|opposition to the withdrawal of state support or recognition from an established church, esp. the Anglican Church in 19th-century England.|
|a white, crystalline, water-insoluble, powerful high explosive, C3H6N6O6, used chiefly in bombs and shells.|
|photomultiplier (fō'tō-mŭl'tə-plī'ər) Pronunciation Key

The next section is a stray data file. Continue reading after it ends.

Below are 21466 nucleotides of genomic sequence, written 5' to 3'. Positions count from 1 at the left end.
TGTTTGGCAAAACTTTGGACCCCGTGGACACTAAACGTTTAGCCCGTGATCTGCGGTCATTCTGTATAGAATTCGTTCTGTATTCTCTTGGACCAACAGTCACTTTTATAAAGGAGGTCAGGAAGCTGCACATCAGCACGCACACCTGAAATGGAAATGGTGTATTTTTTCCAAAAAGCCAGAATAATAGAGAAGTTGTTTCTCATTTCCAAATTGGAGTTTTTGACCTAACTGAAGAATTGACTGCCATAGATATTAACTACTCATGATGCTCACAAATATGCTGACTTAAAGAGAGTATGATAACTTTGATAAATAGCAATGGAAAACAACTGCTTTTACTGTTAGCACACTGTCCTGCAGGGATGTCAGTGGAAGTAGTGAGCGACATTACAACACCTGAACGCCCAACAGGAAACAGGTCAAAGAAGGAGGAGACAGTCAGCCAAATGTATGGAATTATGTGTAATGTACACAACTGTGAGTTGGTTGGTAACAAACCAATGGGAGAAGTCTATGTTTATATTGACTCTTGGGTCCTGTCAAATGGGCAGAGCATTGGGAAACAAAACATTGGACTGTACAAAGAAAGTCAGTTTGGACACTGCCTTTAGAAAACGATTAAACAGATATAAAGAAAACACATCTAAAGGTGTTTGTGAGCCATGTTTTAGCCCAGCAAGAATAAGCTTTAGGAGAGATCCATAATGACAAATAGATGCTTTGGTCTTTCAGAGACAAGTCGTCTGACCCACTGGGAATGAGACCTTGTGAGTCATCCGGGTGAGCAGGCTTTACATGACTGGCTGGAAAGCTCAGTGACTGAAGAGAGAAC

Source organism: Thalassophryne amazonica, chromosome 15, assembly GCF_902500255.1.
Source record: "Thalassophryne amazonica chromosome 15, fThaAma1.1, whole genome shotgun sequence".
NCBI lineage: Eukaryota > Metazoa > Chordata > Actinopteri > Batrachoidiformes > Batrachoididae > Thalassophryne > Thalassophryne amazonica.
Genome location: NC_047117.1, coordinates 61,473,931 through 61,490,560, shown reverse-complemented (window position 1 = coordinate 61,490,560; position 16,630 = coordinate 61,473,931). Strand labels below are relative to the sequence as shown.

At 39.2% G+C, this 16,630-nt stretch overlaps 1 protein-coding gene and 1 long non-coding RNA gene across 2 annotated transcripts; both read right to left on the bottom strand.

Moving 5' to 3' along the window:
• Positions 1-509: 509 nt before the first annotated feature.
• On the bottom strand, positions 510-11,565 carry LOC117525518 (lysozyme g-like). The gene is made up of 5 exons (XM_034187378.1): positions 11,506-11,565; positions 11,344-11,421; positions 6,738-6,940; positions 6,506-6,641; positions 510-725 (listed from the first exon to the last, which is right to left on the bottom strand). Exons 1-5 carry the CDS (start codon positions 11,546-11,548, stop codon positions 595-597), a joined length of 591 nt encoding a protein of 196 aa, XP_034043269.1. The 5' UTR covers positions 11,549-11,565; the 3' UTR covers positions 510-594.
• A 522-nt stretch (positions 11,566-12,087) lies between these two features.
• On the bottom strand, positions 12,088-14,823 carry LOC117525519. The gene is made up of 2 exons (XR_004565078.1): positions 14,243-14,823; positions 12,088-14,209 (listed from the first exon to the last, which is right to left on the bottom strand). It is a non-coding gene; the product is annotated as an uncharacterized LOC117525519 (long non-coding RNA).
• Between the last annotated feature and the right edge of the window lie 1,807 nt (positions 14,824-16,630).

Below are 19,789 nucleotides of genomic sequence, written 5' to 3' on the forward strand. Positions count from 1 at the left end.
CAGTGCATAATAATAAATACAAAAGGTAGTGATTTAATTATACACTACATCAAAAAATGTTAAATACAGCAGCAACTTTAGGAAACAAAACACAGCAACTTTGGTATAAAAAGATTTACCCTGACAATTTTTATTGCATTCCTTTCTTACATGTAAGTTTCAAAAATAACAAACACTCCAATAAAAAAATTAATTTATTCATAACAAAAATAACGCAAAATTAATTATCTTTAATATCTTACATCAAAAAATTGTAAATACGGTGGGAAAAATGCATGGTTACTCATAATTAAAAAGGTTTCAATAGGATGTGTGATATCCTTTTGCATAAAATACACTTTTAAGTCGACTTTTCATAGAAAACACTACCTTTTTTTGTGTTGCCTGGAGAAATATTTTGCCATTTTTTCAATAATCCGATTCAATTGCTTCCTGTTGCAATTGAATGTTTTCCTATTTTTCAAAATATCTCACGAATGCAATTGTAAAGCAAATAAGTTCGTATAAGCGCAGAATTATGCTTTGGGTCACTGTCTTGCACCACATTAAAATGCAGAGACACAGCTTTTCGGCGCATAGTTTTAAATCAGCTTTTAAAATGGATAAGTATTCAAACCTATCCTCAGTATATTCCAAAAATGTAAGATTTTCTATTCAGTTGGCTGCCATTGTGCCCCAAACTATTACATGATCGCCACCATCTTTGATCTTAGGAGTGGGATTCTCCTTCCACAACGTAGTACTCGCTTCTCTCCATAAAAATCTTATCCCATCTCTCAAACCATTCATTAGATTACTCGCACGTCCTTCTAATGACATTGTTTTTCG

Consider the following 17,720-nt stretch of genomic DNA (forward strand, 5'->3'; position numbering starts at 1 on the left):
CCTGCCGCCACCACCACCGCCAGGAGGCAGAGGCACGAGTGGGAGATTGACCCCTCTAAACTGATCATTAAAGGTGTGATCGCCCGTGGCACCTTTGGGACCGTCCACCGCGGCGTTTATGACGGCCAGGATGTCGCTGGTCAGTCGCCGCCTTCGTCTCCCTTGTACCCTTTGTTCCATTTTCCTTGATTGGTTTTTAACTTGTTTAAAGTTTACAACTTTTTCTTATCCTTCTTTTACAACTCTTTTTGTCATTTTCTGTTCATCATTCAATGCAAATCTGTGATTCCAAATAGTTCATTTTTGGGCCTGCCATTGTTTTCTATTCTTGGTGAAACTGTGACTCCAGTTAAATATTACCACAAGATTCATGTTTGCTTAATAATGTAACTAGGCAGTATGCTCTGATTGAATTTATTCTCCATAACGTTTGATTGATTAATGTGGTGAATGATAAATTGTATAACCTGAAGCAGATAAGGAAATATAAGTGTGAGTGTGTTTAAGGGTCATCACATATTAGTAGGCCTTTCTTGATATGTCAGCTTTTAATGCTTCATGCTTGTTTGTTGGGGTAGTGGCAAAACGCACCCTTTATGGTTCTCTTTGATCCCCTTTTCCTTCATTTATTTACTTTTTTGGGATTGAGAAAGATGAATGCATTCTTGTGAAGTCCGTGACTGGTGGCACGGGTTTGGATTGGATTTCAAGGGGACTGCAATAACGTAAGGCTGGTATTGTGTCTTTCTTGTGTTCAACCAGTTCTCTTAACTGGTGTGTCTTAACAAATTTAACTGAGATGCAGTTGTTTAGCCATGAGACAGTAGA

An electrical device designed for the detection of weak electromagnetic radiation, usually light, by amplifying the energy of the photons that strike it into stronger electrical signals. Photomultipliers are used in night-vision technology and in telescopes to detect light not strong enough to be visible by the unaided eye. ◇ The most common photomultiplier is the tube photomultiplier; it exploits secondary emission of electrons in a vacuum tube in the manner of an electron multiplier. When radiation strikes the cathode of a tube photomultiplier, electrons called photoelectrons are emitted and attracted to positively charged electrodes called dynodes. When they collide with the dynode, more electrons are released; these are in turn attracted to another dynode at a higher voltage to release yet more electrons, and so on. At the end of this process, there is a current flow at the anode that is strong enough to be easily detected.